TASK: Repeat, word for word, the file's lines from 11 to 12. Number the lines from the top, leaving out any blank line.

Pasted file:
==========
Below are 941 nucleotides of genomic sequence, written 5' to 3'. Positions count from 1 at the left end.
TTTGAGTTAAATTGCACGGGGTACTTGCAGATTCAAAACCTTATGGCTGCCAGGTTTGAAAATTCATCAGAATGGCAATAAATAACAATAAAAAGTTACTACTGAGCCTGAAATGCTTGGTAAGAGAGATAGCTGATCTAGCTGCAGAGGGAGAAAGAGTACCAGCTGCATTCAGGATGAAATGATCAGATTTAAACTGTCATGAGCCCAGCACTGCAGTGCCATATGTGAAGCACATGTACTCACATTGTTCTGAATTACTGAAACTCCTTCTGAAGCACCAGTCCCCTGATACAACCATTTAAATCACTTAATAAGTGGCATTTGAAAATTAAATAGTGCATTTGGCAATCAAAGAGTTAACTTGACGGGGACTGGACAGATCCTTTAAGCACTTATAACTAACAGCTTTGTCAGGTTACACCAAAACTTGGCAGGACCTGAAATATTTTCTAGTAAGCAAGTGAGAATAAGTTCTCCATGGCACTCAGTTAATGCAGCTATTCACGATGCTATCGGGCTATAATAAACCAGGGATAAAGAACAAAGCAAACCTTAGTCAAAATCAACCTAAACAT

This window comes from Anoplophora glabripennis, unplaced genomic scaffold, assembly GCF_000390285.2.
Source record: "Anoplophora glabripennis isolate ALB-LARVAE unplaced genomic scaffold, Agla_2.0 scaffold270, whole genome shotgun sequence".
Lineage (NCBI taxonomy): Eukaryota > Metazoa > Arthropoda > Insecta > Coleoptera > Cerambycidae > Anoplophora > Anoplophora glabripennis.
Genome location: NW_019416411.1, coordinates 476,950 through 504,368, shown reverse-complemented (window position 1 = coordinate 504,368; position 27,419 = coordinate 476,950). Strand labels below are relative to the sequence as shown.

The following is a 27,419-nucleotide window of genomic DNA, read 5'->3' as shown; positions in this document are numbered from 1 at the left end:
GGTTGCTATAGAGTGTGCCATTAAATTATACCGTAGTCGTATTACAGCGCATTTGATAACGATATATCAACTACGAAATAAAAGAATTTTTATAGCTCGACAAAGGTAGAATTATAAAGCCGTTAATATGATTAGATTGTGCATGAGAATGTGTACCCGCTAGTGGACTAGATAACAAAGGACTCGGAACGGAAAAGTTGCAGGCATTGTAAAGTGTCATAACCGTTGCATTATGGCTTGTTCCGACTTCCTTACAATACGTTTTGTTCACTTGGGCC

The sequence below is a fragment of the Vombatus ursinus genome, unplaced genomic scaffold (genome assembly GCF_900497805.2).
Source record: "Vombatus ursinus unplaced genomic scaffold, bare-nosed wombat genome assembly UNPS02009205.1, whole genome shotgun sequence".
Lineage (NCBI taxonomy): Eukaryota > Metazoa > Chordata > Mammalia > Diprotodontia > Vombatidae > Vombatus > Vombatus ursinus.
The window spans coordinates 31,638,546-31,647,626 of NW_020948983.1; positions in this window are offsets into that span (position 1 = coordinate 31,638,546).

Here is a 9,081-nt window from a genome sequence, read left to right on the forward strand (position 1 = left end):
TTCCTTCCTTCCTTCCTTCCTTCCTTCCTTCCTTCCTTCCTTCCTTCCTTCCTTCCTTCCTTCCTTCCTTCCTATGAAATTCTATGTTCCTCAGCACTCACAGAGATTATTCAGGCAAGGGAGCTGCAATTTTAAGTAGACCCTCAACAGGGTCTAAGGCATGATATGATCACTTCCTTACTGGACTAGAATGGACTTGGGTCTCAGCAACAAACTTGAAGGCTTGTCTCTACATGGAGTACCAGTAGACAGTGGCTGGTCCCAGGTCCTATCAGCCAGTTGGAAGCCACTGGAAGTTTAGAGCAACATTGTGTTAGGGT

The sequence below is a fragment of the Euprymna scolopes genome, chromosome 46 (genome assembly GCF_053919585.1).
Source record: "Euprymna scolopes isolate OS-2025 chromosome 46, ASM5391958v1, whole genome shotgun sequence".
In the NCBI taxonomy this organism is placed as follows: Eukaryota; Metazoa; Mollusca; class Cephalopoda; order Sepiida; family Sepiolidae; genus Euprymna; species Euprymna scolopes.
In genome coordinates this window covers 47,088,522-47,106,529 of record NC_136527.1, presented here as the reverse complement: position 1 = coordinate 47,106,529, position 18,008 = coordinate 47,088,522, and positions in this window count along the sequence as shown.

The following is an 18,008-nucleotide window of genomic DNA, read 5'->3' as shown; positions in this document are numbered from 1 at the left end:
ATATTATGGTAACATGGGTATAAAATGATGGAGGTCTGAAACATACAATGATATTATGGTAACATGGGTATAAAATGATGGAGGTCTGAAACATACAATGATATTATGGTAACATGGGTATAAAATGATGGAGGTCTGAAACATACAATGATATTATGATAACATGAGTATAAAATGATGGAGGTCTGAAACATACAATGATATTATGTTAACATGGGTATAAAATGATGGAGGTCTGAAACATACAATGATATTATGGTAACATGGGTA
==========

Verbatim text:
Lineage (NCBI taxonomy): Eukaryota > Metazoa > Chordata > Mammalia > Diprotodontia > Vombatidae > Vombatus > Vombatus ursinus.
The window spans coordinates 31,638,546-31,647,626 of NW_020948983.1; positions in this window are offsets into that span (position 1 = coordinate 31,638,546).